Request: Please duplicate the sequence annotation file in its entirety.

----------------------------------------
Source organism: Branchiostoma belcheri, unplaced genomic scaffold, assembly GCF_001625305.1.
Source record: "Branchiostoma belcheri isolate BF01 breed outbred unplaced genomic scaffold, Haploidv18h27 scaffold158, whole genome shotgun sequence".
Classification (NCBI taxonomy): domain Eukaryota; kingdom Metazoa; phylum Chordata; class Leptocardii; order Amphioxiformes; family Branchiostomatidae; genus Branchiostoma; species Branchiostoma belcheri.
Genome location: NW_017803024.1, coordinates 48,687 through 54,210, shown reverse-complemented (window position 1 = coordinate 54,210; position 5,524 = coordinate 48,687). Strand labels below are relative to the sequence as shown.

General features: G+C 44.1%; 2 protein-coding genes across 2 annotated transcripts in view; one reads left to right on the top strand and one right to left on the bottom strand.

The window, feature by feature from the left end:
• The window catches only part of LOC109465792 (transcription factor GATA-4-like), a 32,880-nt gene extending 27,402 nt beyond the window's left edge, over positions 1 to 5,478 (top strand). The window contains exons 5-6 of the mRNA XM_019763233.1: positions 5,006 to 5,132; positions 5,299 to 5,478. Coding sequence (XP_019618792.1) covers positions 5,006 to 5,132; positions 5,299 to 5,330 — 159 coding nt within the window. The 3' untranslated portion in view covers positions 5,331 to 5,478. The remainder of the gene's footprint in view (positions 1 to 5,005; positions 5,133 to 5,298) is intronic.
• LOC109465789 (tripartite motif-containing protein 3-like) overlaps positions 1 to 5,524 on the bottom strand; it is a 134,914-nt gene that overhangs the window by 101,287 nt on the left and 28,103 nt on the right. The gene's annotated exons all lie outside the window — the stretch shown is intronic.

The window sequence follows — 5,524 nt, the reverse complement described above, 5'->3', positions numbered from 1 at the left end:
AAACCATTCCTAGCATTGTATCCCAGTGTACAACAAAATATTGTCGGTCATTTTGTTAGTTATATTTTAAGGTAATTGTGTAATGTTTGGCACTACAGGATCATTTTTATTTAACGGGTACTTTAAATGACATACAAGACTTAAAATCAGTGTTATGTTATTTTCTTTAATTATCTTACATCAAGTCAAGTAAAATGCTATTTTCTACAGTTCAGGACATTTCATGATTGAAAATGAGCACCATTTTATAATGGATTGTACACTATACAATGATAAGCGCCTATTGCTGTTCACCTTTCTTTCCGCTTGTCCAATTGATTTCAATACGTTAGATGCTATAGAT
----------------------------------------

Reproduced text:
Source organism: Branchiostoma belcheri, unplaced genomic scaffold, assembly GCF_001625305.1.
Source record: "Branchiostoma belcheri isolate BF01 breed outbred unplaced genomic scaffold, Haploidv18h27 scaffold158, whole genome shotgun sequence".
Classification (NCBI taxonomy): domain Eukaryota; kingdom Metazoa; phylum Chordata; class Leptocardii; order Amphioxiformes; family Branchiostomatidae; genus Branchiostoma; species Branchiostoma belcheri.
Genome location: NW_017803024.1, coordinates 48,687 through 54,210, shown reverse-complemented (window position 1 = coordinate 54,210; position 5,524 = coordinate 48,687). Strand labels below are relative to the sequence as shown.

General features: G+C 44.1%; 2 protein-coding genes across 2 annotated transcripts in view; one reads left to right on the top strand and one right to left on the bottom strand.

The window, feature by feature from the left end:
• The window catches only part of LOC109465792 (transcription factor GATA-4-like), a 32,880-nt gene extending 27,402 nt beyond the window's left edge, over positions 1 to 5,478 (top strand). The window contains exons 5-6 of the mRNA XM_019763233.1: positions 5,006 to 5,132; positions 5,299 to 5,478. Coding sequence (XP_019618792.1) covers positions 5,006 to 5,132; positions 5,299 to 5,330 — 159 coding nt within the window. The 3' untranslated portion in view covers positions 5,331 to 5,478. The remainder of the gene's footprint in view (positions 1 to 5,005; positions 5,133 to 5,298) is intronic.
• LOC109465789 (tripartite motif-containing protein 3-like) overlaps positions 1 to 5,524 on the bottom strand; it is a 134,914-nt gene that overhangs the window by 101,287 nt on the left and 28,103 nt on the right. The gene's annotated exons all lie outside the window — the stretch shown is intronic.

The window sequence follows — 5,524 nt, the reverse complement described above, 5'->3', positions numbered from 1 at the left end:
AAACCATTCCTAGCATTGTATCCCAGTGTACAACAAAATATTGTCGGTCATTTTGTTAGTTATATTTTAAGGTAATTGTGTAATGTTTGGCACTACAGGATCATTTTTATTTAACGGGTACTTTAAATGACATACAAGACTTAAAATCAGTGTTATGTTATTTTCTTTAATTATCTTACATCAAGTCAAGTAAAATGCTATTTTCTACAGTTCAGGACATTTCATGATTGAAAATGAGCACCATTTTATAATGGATTGTACACTATACAATGATAAGCGCCTATTGCTGTTCACCTTTCTTTCCGCTTGTCCAATTGATTTCAATACGTTAGATGCTATAGAT